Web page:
Chuck and Juan

Chuck and Juan looking at patterns



Chuck and Juan


Eduardo Grijalva, Sr. began building bits and spurs in his rustic, open air shop in Magadalena, Mexico in 1944. Before coming to Magdalena, he had been repairing bits and making conchos for nearly 10 years. Those early bits were made on traditional patterns favored by the Mexican Vaqueros. The silver used on those bits were inlaid with silver acquired from discarded eating utensils. Noted authority on the history of the California Vaquero, Arnold Rojas, made Eduardo’s acquaintance in 1949. From that time on, Eduardo’s work focused on the style of bits traditionally preferred by California horsemen.

Among his customers in 1950 was legendary California horseman, Dick Deller, who frequently purchased Grijalva bits at The New Mickey Mouse Store located in Nogales. Eduardo’s bits gained further recognition when they were advertised in Ed Connell’s Carroll Saddle Company catalogs. Issued from the 1960’s to 1980, these catalogs became the equivalent of a cowboy wish book at many ranches. The undisputed star attraction of the catalogs were the Grijalva bits and spurs. Many a cowboy saved up his wages until he could order an EG bit. Word soon spread that not only were they good to look at, these were bits that were also good to use. Horses seemed to like them as much as their riders.

Even though Eduardo passed away in 1994, his method of building a truly handmade bits and spurs did not die with him. His sons Juan Adolfo Grijalva and Eduardo Grijalva Jr., grew up working in side by side with their father learning his techniques for building bits and spurs. Following the deaths of his father and brother Eduardo, Jr., Juan continues to build bits and spurs in the same shop his father worked in the last 48 years of his life. Like his father, Juan has earned the reputation as a master bit and spur maker. Like his father, Juan marks his creations with the famous EG* stamp. Juan does not advertise nor ship his work, yet the demand for his product far outweighs the supply.

The third generation of Grijalva bit makers is represented by Juan’s nephew, Eduardo’s grandson, Ricardo Valencia-Grijalva. who began learning the family trade by working with his grandfather Eduardo and his uncle Juan in the family workshop in Magdalena. Following his grandfather’s death, Ricardo continued to work along side his uncle Juan. In 2004, Ricardo left the shop built by his grandfather and began working on his own. Today, Ricardo has gained recognition as a master in his own right. The waiting list for Ricardo’s bits and spurs is approximately 3 years. Ricardo marks his bits and spurs with the L5* mark. The star in the mark plays homage to Eduardo Sr., the L5 to the livestock brand used by his paternal grandfather.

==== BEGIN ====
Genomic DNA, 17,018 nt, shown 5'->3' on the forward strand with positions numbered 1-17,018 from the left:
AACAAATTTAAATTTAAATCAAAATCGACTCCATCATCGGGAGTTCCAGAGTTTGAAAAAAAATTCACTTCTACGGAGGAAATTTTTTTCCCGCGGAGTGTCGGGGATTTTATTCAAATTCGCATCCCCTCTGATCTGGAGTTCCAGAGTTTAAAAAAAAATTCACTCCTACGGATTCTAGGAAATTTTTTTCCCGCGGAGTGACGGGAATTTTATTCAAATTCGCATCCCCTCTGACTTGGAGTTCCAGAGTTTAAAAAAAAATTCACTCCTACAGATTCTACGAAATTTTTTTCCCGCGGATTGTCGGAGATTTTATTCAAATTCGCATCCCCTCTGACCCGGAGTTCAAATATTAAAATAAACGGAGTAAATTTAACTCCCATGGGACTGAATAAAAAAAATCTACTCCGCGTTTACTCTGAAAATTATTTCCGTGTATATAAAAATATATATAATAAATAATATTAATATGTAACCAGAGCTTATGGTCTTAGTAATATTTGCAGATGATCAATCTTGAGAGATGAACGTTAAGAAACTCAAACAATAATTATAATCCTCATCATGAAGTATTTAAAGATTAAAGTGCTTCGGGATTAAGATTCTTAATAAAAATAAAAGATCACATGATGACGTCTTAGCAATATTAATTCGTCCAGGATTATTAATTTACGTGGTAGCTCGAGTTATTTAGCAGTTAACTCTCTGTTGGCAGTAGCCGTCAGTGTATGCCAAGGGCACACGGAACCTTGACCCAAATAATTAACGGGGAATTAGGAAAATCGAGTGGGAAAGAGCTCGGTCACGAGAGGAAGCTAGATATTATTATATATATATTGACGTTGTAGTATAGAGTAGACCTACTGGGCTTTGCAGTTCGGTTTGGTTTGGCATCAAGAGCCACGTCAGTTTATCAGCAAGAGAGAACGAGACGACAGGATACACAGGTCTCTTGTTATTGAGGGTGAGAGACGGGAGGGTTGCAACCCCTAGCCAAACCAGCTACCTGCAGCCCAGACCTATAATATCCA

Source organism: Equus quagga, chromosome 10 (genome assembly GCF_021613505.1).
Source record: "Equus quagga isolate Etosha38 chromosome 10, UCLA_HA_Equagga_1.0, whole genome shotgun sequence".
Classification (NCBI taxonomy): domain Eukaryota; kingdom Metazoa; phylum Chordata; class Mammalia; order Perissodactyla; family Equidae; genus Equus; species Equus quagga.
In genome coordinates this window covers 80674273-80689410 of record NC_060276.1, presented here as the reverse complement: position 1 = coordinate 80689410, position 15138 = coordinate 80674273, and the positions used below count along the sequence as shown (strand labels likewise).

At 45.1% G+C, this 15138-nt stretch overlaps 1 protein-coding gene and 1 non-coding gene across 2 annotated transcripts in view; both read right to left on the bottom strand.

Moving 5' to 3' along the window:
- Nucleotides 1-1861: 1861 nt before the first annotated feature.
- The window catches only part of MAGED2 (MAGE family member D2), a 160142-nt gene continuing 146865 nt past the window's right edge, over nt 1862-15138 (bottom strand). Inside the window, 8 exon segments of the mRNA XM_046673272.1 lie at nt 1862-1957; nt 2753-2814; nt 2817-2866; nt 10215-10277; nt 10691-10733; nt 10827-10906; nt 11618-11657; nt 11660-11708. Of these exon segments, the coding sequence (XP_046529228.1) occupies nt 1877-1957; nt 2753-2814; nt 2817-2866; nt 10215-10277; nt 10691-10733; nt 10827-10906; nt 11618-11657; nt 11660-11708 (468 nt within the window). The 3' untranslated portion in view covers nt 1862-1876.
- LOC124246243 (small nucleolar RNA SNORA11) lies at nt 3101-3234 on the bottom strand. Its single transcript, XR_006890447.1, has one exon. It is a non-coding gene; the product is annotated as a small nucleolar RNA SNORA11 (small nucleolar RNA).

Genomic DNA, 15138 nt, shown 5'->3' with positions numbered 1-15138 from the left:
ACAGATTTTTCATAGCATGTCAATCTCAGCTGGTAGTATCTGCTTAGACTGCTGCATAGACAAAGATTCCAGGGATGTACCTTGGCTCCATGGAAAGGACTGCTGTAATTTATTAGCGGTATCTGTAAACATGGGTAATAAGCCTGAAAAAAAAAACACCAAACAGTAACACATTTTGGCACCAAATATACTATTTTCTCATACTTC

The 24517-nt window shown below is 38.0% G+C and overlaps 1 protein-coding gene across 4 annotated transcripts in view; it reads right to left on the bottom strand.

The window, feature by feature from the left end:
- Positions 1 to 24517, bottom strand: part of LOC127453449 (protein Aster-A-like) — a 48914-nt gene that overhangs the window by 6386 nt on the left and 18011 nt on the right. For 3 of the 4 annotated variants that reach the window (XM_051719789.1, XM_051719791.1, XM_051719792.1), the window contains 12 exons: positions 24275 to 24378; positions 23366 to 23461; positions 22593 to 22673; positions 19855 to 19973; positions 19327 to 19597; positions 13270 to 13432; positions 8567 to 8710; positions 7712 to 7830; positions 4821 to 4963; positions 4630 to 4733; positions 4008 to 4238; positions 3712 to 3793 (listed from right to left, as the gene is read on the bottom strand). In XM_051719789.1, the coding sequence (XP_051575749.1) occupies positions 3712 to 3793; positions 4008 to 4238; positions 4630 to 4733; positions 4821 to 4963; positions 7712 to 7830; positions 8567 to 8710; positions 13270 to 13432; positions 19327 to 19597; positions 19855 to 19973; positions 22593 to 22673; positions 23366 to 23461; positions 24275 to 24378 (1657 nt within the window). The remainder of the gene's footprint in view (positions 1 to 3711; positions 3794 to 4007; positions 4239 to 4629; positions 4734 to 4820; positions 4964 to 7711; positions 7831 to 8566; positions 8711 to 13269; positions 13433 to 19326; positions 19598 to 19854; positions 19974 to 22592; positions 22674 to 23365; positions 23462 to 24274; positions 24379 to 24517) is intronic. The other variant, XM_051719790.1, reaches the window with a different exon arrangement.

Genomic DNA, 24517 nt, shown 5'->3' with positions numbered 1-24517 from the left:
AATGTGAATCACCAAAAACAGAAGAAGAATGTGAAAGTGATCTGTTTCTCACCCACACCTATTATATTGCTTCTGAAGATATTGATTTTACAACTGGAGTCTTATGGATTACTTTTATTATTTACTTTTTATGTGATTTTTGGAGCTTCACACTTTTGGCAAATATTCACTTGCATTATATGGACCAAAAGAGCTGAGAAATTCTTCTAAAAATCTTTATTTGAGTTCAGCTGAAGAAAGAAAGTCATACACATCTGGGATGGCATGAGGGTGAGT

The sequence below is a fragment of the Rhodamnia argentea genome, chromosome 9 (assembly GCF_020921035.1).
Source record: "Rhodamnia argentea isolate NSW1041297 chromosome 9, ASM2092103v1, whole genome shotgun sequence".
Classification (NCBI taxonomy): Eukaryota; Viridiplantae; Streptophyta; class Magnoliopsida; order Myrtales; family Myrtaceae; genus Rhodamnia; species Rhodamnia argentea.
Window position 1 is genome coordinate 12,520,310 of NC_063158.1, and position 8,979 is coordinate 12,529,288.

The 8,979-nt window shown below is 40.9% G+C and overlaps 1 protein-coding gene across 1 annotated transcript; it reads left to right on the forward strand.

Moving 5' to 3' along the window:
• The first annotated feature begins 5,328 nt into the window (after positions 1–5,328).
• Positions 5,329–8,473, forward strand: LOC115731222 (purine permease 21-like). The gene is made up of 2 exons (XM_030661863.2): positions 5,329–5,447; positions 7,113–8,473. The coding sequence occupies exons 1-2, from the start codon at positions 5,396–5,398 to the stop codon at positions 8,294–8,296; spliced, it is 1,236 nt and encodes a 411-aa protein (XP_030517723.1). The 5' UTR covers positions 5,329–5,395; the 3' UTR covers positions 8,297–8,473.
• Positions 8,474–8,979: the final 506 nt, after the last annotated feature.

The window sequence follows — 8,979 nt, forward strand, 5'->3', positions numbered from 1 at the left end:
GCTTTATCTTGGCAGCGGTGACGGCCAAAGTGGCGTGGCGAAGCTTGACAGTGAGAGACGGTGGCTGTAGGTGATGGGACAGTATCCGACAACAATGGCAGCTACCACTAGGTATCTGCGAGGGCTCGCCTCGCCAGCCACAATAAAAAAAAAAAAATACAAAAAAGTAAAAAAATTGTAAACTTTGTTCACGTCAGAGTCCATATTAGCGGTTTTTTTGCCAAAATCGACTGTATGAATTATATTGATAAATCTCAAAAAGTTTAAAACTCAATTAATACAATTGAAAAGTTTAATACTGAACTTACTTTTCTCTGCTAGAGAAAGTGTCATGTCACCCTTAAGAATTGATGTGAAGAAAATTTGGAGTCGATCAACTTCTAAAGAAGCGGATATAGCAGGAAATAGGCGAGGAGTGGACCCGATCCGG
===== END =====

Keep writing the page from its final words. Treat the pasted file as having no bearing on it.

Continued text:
Juan and Ricardo still used the time tested techniques of Eduardo Sr. All Grijalva bits are cut from a piece of iron using a simple hammer and chisel. The mouthpieces are forged from one piece of iron, even the spades. The rich blue color is born among the coals of an old-time forge. They even make the charcoal used in the forges. All the inlays are cut by hand. The silver used in the inlays is converted from an ingot to a sheet by use of a hand crank silver roller. In a world of short cuts and mass production, you can be assured that bits bearing the mark of Juan or Ricardo were constructed using methods found in centuries past.

Please note other indiividuals have used this story written by Shirl Woodson without permisson.



Eduardo Grijalva, Sr.


Juan Grijalva


Ricardo Valencia-Grijalva